Gas prices don't matter to NH Meals on Wheels volunteers
Local drivers participating in the St. Joseph Community Services Meals on Wheels delivery service say what they get out of volunteering is far more valuable than the gas they put into it - paid for out of their own pockets.
'I haven't worried about the gas prices yet,' said Rod Leavell, who has volunteered as a driver the last 10 years. 'I enjoy it. The people you deliver to, you develop relationships with them.'
While the Hillsborough County Meals on Wheels program may not be losing drivers, it has cut back a day on deliveries. Starting last week, St. Joseph Community Services reduced its Meals on Wheels service delivery to four days a week. Clients continue to receive the same number of meals (a frozen meal is sent out the day before the suspended delivery day), but deliveries are no longer made on Wednesdays.
Richard Plamondon, chairman of the board of directors at St. Joseph Community Services, said: 'These changes are made with great reluctance. Our board of directors spent a considerable amount of time discussing and evaluating a number of different scenarios, and ultimately, chose to reduce the number of delivery days, as we believe this option will have the least impact on our clients.'
Wednesday deliveries could be reinstated in future months, he said.
'We will continue to review our status with the goal of reinstating full service when funding permits,' Brady said.
Feeling the pinch
According to the U.S. Energy Information Administration, the average American household spends $3,348 of its after-tax income on gasoline and diesel. Each 10-cent rise in prices translates into an additional $93.25 more spent on gas and diesel per year, per household.
Organizations like the Meals On Wheels Association of America that rely on volunteers are feeling the pinch, too. The organization's headquarters in Alexandria, Va., announced it may scale back its coverage area soon. According to a national survey conducted by Meals On Wheels Association of America, many such programs nationwide are struggling due to the increase in the price of gas. Nearly 80 percent of Meals On Wheels programs that rely on volunteers to deliver food are seeing a reduction in ranks, which the organization attributes to the cost of gasoline.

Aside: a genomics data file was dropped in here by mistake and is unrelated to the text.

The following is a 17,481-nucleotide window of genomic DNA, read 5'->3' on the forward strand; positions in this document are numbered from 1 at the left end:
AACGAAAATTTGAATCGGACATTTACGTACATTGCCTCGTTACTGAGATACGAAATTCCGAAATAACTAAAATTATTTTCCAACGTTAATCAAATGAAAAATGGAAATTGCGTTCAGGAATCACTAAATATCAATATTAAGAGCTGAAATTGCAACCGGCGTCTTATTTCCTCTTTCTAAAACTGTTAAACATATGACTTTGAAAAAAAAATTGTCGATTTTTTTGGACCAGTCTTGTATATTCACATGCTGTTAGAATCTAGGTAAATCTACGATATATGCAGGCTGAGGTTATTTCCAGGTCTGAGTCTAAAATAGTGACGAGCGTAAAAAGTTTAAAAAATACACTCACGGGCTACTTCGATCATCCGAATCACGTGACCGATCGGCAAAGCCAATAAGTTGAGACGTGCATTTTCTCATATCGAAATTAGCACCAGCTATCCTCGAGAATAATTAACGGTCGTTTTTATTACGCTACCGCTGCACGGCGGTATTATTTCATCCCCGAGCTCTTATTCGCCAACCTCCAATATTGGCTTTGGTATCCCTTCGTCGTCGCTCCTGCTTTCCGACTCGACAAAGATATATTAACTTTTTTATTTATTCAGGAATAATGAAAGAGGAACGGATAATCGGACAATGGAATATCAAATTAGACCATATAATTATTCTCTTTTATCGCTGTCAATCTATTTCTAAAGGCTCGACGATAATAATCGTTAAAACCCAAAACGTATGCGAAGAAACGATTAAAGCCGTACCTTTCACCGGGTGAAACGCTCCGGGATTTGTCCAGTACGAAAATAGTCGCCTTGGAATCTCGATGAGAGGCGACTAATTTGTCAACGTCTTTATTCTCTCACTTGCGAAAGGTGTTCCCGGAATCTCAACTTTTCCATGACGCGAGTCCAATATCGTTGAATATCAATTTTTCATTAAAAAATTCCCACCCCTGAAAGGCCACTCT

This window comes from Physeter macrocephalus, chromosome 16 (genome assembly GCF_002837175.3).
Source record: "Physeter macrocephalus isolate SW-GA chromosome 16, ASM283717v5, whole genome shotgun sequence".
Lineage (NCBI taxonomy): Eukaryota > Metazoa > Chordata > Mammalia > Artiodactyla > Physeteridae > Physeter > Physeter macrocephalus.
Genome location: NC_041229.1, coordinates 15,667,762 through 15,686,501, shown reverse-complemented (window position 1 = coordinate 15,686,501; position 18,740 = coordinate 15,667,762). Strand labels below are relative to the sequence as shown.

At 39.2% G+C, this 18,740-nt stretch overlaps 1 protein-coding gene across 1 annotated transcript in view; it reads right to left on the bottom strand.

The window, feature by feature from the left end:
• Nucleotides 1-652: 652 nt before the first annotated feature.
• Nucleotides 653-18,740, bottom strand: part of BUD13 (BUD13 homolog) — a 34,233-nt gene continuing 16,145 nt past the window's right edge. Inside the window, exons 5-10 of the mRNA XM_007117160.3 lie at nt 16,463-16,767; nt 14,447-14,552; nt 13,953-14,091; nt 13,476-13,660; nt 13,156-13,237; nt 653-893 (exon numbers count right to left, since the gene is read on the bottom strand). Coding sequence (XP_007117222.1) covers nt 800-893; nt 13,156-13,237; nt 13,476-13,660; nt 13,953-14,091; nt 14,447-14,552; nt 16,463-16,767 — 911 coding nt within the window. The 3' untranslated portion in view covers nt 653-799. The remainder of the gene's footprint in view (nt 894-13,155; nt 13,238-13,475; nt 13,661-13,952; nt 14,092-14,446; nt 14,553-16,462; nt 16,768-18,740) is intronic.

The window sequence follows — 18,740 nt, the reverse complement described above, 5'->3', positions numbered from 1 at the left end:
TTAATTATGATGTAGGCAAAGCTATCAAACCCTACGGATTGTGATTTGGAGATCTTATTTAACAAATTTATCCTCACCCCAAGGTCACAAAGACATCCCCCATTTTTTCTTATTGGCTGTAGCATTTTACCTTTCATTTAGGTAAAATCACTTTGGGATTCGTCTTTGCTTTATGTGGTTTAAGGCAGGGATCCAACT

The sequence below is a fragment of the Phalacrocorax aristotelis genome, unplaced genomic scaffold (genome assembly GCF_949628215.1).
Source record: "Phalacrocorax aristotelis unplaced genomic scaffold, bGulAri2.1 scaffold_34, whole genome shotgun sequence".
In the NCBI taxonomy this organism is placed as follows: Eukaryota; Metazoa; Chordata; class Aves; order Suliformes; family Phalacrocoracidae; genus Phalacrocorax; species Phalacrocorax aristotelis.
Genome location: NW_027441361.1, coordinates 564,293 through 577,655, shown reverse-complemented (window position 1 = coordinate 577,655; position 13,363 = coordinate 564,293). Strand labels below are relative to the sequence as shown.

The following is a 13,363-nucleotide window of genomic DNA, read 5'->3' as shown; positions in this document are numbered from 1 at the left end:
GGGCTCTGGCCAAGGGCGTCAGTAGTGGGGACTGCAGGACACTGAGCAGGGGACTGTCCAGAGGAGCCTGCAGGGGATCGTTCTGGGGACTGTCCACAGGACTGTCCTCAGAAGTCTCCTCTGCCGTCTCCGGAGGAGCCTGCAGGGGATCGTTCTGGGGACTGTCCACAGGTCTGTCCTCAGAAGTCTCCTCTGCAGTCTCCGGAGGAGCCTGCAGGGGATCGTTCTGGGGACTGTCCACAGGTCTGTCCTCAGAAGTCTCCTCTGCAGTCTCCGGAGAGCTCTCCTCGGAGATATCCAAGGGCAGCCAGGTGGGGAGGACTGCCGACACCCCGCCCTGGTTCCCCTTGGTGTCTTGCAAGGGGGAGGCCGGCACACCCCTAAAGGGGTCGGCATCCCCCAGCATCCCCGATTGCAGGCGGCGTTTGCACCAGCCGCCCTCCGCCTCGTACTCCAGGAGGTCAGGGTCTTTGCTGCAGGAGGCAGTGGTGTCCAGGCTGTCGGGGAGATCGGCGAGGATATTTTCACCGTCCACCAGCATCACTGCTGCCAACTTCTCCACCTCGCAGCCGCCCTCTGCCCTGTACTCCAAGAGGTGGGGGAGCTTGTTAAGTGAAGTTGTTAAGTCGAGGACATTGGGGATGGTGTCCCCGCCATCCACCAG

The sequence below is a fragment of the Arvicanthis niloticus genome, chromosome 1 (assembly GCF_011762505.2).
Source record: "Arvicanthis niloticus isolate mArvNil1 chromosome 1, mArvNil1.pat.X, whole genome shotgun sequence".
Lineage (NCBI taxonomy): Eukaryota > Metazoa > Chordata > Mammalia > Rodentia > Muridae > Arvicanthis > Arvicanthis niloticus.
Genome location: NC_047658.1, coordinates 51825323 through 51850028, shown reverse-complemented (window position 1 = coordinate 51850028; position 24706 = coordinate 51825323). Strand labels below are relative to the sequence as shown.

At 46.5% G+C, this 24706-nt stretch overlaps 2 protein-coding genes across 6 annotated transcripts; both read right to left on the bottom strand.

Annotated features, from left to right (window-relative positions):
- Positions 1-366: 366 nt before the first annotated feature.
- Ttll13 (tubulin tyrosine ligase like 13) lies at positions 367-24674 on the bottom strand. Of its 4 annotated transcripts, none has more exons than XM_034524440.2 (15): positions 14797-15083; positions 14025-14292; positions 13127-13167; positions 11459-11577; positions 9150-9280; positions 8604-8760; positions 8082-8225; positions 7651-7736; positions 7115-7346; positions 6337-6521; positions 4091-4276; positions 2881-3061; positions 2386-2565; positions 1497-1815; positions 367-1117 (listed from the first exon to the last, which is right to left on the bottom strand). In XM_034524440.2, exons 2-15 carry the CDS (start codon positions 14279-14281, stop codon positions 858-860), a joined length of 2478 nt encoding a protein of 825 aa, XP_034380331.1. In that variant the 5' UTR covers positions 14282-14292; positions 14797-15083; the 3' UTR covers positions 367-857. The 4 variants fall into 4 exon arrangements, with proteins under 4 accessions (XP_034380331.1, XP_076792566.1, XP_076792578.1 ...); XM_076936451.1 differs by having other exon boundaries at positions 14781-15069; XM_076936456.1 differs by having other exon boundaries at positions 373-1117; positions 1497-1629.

But the director of the local Meals on Wheels program says that is not the case in the Queen City.
'We haven't had trouble keeping drivers due to gas prices,' said Meghan Brady, president of St. Joseph Community Services, though she added, 'I think we've had trouble recruiting new ones.'
Debbie Perou, executive director of the Rockingham Meals on Wheels program (which serves 37 cities and towns), said her organization pays her drivers a small amount of money to deliver meals, which has helped retain them.
'It's not much, but it's something,' said Perou. 'It was hard on people earlier in the year when the prices were up and down. No one knew what was coming next. We are all in such a tough economy right now, it seems like we're all just waiting for something good to happen. We're waiting for things to change.'
Brady said that St. Joseph Community Services provides an average of 1,688 hot and nutritious meals a day to elderly and home-bound disabled residents throughout Hillsborough County. Last year, the program served 422,006 meals and 3,506 individuals. Since 1977, the program has served more than 10.9 million meals.
According to Brady, the Meals on Wheels program currently operates 62 routes over four delivery days throughout Hillsborough County, staffed by a stable of more than 100 volunteer drivers.
'Not everyone drives a route every day, or even every week,' said Brady. 'Some may deliver one day a week, some may drive only every other week.'
Brady said the drivers enjoy the time they spend with delivery recipients along their routes.
'If you ask them, I think they'll tell you it means a lot to them,' said Brady. 'And it means a lot to the clients.'
'I don't have too far to go,' said Frank Doxey, a driver who delivers on Thursdays around the Manchester area. 'The price of gas isn't something I think about. I'm not filling up, saying, 'This is too much, I've got to stop.' I'm not sure what the price would have to get to for me to be there, but I'm not there yet.'
'For some of these people, I might be the only visitor they have all day,' said Leavell. 'Sometimes they want to talk and you can tell they haven't talked to someone for a while and want to tell a story, but you have to be nice about it and move along. The longer you are there, the longer it is until the next person gets their meal.'
For more information on St. Joseph Community Services' Meals on Wheels program, visit www.mealsonwheelsnh.org or call 603-424-9967.